On my way to Congo, I had a lovely layover in Paris. Twenty-four hours is all I needed to reconnect to my old home, even though I was so exhausted and jet-lagged I could easily have slept most of that time.
The first thing I noticed in the metro, which I had somehow forgotten, is that people dress well. It all looks off-handed, effortless.
The women don’t look impossibly beautiful. They don’t wear massive makeup like some do in LA, out of “air-brush” envy. Most women in Paris wear little to no makeup and look feminine. Often I would walk around Silverlake and dodging the hipster fashionistas would come face-to-face with a live-in-the-flesh sample of a woman as put together as a glossy magazine spread.
Nothing so excessive here. Everything is in the understatement for both men and women. The fashion touch is limited to a few items. Attention to detail in accessories, impeccably cut winter coats, sublime leather shoes. It’s pleasant to see elegantly dressed men in their twenties and thirties, not walking around holding up their size 40 gangster jeans as they fight against gravity. I don’t miss the oversized belt-less pant shuffle.
I headed to Saint-Germain-des-Prés, Hemingway’s old haunt where I seemed to remember is where he got most of his inspiration for “A Moveable Feast”. I had a ham and cheese crêpe in the streetlight shadow of the medieval church, l’Abbaye de Saint–Germain-des-Prés , the heart of the neighborhood. The good thing about crêpes in winter is that they’re cheap, they’re wide and they’re warm, so they act as mittens as well as food. They’re sort of the equivalent of an LA taco truck taco.
Then I went into the Café de Flore for my only outrageous expense: the world’s most expensive (some would say overrated, but not I) hot chocolate. This littler itinerary is my regular Paris pilgrimage. I think everyone who has some sort of tie to the city has their own version of a “layover pilgrimage”. At this point I generally zigzag through the streets of Saint-Germain, through private stone courtyards and hidden alleys housing Chinese gourmet tea houses. I stare at the world-class one-room art galleries, sometimes exhibiting a single artist or a single piece, brightly lit and white in the dark cobble-stoned neighborhood.
This time around two installations stayed in my mind. One had a huge furry piece. It was strange because of the stance. It could have been a cross between a grizzly bear, King Kong and Sasquatch but it was human in its stance, like a giant human in a fur costume. Who knows. It was eerie and unforgettable.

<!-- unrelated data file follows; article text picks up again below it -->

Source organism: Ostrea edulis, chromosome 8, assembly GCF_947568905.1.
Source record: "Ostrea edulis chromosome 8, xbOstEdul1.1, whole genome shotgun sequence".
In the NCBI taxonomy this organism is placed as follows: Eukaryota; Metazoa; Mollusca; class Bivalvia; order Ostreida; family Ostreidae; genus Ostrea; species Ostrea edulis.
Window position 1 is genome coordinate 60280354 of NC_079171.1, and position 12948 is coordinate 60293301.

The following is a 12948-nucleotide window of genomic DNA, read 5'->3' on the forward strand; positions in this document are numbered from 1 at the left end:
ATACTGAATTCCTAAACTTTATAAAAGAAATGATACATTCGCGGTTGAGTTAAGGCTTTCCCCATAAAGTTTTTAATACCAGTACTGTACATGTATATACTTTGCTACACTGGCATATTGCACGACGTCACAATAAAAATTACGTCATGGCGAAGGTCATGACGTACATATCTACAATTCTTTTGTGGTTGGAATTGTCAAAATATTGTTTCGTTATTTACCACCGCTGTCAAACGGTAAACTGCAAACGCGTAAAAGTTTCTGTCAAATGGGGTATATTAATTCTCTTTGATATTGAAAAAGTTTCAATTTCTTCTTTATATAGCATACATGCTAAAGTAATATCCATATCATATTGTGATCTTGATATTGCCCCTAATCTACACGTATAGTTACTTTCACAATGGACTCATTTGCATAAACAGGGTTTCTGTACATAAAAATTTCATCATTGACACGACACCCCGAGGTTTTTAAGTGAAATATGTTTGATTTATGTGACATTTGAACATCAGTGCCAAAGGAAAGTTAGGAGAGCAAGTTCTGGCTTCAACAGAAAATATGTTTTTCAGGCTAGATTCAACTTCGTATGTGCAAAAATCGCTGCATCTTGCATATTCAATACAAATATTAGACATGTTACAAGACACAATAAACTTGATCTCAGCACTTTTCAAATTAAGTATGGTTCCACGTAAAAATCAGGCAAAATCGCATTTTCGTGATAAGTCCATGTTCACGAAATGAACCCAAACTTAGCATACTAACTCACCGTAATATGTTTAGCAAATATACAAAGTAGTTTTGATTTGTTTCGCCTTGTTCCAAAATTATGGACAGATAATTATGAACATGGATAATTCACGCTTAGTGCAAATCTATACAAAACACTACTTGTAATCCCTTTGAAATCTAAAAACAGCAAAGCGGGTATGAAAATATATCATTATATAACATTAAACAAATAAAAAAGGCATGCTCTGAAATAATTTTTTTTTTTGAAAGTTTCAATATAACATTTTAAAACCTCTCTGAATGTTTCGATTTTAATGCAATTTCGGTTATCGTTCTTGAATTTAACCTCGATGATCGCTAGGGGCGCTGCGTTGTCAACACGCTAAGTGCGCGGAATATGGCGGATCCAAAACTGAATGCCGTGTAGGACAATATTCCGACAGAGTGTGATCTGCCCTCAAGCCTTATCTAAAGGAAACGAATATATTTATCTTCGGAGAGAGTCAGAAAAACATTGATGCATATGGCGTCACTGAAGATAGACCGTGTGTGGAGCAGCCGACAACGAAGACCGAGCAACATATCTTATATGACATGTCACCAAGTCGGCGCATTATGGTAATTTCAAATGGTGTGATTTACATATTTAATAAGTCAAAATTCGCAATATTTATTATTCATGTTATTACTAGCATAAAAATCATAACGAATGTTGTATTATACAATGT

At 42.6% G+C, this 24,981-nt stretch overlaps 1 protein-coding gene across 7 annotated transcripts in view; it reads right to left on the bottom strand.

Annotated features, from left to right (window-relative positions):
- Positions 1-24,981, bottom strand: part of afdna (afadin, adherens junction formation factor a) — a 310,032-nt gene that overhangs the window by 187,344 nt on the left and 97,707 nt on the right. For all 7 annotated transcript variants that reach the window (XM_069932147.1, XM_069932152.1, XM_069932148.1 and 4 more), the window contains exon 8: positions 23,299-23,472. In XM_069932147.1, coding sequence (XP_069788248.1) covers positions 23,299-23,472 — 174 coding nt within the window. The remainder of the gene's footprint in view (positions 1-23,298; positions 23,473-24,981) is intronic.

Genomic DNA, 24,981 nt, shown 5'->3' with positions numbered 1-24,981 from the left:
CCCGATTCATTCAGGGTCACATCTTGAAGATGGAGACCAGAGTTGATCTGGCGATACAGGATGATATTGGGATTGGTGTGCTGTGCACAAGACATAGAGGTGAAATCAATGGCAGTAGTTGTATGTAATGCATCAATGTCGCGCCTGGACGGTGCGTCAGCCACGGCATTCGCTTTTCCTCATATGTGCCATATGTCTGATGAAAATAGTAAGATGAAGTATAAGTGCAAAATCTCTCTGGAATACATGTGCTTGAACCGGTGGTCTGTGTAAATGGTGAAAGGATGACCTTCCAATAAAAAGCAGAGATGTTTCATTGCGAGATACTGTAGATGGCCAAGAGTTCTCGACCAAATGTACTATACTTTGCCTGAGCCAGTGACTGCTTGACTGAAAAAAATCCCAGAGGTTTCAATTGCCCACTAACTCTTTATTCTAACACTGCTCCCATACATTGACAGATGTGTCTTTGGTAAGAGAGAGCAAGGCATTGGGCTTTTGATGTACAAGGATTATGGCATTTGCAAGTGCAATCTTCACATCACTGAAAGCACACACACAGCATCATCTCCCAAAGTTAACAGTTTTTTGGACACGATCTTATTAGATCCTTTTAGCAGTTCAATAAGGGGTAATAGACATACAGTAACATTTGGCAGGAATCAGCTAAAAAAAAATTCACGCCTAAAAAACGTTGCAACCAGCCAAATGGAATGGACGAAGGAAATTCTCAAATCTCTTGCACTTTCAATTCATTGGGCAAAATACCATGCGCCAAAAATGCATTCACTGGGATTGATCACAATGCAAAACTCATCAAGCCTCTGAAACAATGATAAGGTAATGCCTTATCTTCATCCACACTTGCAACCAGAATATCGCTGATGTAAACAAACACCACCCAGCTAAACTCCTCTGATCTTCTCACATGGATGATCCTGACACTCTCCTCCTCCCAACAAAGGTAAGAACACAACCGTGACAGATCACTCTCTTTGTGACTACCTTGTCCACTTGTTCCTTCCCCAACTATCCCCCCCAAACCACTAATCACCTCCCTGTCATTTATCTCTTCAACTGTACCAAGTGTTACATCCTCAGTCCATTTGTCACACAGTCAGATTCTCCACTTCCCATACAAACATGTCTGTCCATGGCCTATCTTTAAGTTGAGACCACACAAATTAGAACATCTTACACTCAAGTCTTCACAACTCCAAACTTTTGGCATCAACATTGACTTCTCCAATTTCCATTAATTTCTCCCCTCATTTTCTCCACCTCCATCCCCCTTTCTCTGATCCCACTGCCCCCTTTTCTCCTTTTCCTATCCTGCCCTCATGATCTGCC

The next gallery had a haunting series of flat metal horse sculptures, all 8 feet tall and staggered. An arresting motionless herd, pinned between floor and ceiling, devouring the narrow gallery space. It was beautiful but also kind of sad. It seemed like pieces would have liked space to breathe but then I just flew in from the Far West, and
all our open vistas where we fantasize Mustangs can run free for hundreds of miles.
I was glad to only have missed the first ten minutes of “Colorado Territory“. I had to see my Western. This is another one of my few luxuries from the time I was a Parisienne. I used to see classic movies in of the six or seven revival theaters that play Westerns, Kurosawa and Fellini. One of my favorites is the Action Christine, which is where I saw this 1949 gem. It was just as good as they get and I love Joel McCrea. It had everything. Great story, whip-smart often hilarious dialogue, oblique references to sex, contrived acting but undeniable chemistry. It was one of the best I’ve ever seen but maybe I’d just missed it so much I over-enjoyed it.
I had also forgotten how much I missed the running commentary graffiti on metro ads. People walk by and just comment wherever there is room to write. They range from political ststements “my wish for 2010: 1 heart attack for Sarko(zy)” to comments about consumerism–“SO SICK OF ADS!!” to jokes and obscene doodles on the faces of the supermodels.
It’s just an overflow of something Parisians have a lot of: opinions. Parisians have lots of opinions, lots of thoughts, and lots of things to say, over coffee, over lunch, on posters. People are reading intellectual papers and subversive journals, or smut or Dan Brown or the news, but they’re reading, and I don’t mind that they do it
inconsiderately in my face in the metro or walking in the street and almost bumping into me. It’s nice to see people reding in public. It’s nice to see people thinking in public. It’s nice to see excited people gesticulating over coffee, serious faces pondering affairs of the heart or the Economy. Not many random smiles or gratuitous laughter, but hey. This is serious business.